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Kyere, Greve, Atiemo, and Ephraim: Spatial assessment of potential ecological risk of heavy metals in soils from informal e-waste recycling in Ghana


The rapidly increasing annual global volume of e-waste, and of its inherently valuable fraction, has created an opportunity for individuals in Agbogbloshie, Accra, Ghana to make a living by using unconventional, uncontrolled, primitive and crude procedures to recycle and recover valuable metals from this waste. The current form of recycling procedures releases hazardous fractions, such as heavy metals, into the soil, posing a significant risk to the environment and human health. Using a handheld global positioning system, 132 soil samples based on 100 m grid intervals were collected and analysed for cadmium (Cd), chromium (Cr), copper (Cu), mercury (Hg), lead (Pb) and zinc (Zn). Using geostatistical techniques and sediment quality guidelines, this research seeks to assess the potential risk these heavy metals posed to the proposed Korle Ecological Restoration Zone by informal e-waste processing site in Agbogbloshie, Accra, Ghana. Analysis of heavy metals revealed concentrations exceeded the regulatory limits of both Dutch and Canadian soil quality and guidance values, and that the ecological risk posed by the heavy metals extended beyond the main burning and dismantling sites of the informal recyclers to the school, residential, recreational, clinic, farm and worship areas. The heavy metals Cr, Cu, Pb and Zn had normal distribution, spatial variability, and spatial autocorrelation. Further analysis revealed the decreasing order of toxicity, Hg>Cd>Pb> Cu>Zn>Cr, of contributing significantly to the potential ecological risk in the study area.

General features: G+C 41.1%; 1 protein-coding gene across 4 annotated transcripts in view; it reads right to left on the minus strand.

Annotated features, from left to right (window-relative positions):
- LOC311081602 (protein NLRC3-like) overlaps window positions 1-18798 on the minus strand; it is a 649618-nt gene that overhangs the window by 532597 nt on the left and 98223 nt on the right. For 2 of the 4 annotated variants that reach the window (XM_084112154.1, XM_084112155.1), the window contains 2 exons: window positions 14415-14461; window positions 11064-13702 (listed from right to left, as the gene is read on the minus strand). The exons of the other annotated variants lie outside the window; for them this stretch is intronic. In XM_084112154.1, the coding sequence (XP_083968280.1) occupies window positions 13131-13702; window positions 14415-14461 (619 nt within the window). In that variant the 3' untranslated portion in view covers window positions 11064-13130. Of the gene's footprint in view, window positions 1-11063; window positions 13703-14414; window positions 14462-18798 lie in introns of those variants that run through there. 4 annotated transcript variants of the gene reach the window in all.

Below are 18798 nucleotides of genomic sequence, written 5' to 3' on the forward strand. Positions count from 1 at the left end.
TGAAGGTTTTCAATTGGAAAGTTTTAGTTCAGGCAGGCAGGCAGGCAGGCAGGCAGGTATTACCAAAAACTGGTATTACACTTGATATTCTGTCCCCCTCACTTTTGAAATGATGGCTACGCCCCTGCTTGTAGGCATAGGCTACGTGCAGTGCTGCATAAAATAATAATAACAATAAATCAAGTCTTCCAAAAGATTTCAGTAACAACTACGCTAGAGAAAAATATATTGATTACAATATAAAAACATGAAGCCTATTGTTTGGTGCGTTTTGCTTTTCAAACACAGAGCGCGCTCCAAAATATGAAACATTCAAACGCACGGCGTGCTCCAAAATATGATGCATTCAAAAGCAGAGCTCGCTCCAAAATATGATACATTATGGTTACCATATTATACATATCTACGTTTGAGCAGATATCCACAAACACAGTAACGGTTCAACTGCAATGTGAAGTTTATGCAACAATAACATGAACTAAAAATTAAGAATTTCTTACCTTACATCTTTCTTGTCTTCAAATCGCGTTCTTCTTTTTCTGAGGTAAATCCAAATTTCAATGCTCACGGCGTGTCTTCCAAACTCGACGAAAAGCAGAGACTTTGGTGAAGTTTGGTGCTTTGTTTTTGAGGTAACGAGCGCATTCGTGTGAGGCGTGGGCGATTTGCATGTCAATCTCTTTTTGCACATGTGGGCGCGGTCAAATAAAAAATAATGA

Crude and primitive methods of recycling e-waste, such as burning and manual dismantling, are a major source of heavy metals in the environment [1-3]. Heavy metal contamination is one of the serious threats to the environment, as it has the potential to contaminate or pollute the environment or vicinity in which it occurs. Further, with the potential of heavy metals to disperse and accumulate in the soil and be taken up by plants, animals and human, heavy metals pose significant ecological and human health risks [4]. The increasing volume of electrical and electronic waste as a result of both locally generated end-of-life electrical and electronic equipment (EEE) and imported end-of-life under the disguise of second hand, slightly used or charity EEE, has created an opportunity for individuals in an unregulated informal e-waste recycling sector, where crude, rude and unconventional processes are used to recover valuable and precious metals from discarded EEE. Agbogbloshie, located in Ghana’s national capital, is notorious for its crude and primitive recycling methods, such open burning and manual dismantling, for the recovery of valuable fractions of discarded EEE. The operations of workers in Agbogbloshie not only leaves a footprint of heavy metals, polychlorinated biphenyl, and brominated flame retardants, but pose significant risks to the environment and to human health.